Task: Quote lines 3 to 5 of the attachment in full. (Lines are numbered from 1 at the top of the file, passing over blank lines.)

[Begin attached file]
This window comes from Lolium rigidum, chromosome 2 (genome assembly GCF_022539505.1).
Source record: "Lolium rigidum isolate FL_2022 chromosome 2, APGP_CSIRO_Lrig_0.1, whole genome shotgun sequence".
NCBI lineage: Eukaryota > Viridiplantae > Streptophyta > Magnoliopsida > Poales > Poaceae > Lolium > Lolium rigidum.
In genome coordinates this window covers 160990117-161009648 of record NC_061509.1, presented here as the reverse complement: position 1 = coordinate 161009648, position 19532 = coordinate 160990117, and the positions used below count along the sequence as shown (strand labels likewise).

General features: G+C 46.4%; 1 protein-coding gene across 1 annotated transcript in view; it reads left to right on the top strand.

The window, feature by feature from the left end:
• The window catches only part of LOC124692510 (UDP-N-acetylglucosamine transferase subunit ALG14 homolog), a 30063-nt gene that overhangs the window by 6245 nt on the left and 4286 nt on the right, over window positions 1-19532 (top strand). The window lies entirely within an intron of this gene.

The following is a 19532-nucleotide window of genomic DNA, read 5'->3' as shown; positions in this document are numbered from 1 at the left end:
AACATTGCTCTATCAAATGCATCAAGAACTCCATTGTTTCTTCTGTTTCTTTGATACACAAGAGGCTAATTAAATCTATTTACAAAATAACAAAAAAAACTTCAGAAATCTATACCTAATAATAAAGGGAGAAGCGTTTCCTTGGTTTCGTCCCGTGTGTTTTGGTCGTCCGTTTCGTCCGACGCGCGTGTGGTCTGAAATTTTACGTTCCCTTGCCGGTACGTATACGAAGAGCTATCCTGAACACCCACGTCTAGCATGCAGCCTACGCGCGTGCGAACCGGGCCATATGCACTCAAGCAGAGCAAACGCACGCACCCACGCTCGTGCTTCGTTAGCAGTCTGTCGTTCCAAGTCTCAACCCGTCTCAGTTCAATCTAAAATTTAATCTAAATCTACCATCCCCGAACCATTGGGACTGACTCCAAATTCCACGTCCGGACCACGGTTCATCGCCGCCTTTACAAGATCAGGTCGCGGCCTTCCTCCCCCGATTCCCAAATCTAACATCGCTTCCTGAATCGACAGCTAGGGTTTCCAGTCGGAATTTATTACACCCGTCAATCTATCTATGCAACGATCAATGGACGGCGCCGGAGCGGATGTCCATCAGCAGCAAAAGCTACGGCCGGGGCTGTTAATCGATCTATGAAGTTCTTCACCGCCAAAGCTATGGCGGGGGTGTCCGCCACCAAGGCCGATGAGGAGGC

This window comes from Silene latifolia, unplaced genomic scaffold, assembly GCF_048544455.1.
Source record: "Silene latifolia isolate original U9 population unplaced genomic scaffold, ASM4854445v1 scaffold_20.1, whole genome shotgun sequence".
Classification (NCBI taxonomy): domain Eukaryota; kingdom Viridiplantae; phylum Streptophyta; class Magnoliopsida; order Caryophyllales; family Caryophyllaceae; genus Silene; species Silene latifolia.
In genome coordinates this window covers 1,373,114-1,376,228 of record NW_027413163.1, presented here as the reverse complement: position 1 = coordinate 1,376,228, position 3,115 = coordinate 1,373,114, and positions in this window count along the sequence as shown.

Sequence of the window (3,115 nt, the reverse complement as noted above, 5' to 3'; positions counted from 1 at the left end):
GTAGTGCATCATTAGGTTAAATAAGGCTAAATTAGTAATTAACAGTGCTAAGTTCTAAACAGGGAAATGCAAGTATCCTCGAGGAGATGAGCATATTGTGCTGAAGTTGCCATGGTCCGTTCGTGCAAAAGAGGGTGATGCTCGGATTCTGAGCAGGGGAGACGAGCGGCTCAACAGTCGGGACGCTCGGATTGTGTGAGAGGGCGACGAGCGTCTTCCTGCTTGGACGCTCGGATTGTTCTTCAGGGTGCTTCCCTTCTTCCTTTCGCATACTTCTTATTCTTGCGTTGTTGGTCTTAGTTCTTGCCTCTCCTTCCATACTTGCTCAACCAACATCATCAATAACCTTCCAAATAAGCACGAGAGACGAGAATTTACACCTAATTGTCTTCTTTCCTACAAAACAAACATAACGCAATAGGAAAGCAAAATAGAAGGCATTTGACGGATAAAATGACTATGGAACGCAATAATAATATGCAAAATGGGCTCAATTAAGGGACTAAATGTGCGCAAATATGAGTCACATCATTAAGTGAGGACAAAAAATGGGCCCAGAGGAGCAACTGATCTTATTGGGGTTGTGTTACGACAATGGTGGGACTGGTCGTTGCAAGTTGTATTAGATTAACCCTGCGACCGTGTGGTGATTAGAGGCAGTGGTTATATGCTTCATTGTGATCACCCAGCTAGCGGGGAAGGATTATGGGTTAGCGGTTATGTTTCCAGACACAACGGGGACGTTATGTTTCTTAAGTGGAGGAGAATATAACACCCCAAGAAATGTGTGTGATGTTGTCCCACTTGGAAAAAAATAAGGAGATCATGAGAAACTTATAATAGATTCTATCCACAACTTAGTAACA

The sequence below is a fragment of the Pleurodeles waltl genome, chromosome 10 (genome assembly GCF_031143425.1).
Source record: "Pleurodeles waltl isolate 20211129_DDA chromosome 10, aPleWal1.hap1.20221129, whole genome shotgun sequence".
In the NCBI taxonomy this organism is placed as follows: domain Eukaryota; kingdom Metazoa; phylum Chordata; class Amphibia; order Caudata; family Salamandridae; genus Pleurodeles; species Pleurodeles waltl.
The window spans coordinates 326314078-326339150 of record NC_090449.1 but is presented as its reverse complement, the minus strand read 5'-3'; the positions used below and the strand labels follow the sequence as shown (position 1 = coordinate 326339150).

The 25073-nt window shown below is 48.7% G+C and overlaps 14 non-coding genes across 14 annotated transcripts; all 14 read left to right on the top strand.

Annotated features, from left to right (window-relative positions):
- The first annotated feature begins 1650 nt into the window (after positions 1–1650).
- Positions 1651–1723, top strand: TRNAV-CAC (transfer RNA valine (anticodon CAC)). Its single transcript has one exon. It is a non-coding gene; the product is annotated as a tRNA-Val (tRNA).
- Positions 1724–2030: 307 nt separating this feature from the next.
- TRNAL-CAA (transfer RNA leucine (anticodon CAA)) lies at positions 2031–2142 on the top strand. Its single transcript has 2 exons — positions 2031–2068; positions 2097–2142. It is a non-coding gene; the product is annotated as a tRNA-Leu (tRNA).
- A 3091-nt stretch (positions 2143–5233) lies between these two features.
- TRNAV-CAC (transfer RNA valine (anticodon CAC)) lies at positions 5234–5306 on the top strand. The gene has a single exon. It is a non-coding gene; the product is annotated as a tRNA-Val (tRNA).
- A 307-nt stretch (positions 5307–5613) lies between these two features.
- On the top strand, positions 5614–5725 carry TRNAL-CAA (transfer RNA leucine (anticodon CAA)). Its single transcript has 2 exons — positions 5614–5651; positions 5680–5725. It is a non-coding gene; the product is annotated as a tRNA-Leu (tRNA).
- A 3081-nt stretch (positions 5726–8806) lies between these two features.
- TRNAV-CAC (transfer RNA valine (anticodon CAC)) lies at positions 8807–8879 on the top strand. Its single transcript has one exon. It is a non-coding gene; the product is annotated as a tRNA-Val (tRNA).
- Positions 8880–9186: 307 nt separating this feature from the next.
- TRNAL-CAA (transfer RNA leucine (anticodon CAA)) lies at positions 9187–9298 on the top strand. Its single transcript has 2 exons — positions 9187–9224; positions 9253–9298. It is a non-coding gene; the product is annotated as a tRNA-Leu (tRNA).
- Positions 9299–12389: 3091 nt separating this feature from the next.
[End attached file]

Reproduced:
NCBI lineage: Eukaryota > Viridiplantae > Streptophyta > Magnoliopsida > Poales > Poaceae > Lolium > Lolium rigidum.
In genome coordinates this window covers 160990117-161009648 of record NC_061509.1, presented here as the reverse complement: position 1 = coordinate 161009648, position 19532 = coordinate 160990117, and the positions used below count along the sequence as shown (strand labels likewise).

General features: G+C 46.4%; 1 protein-coding gene across 1 annotated transcript in view; it reads left to right on the top strand.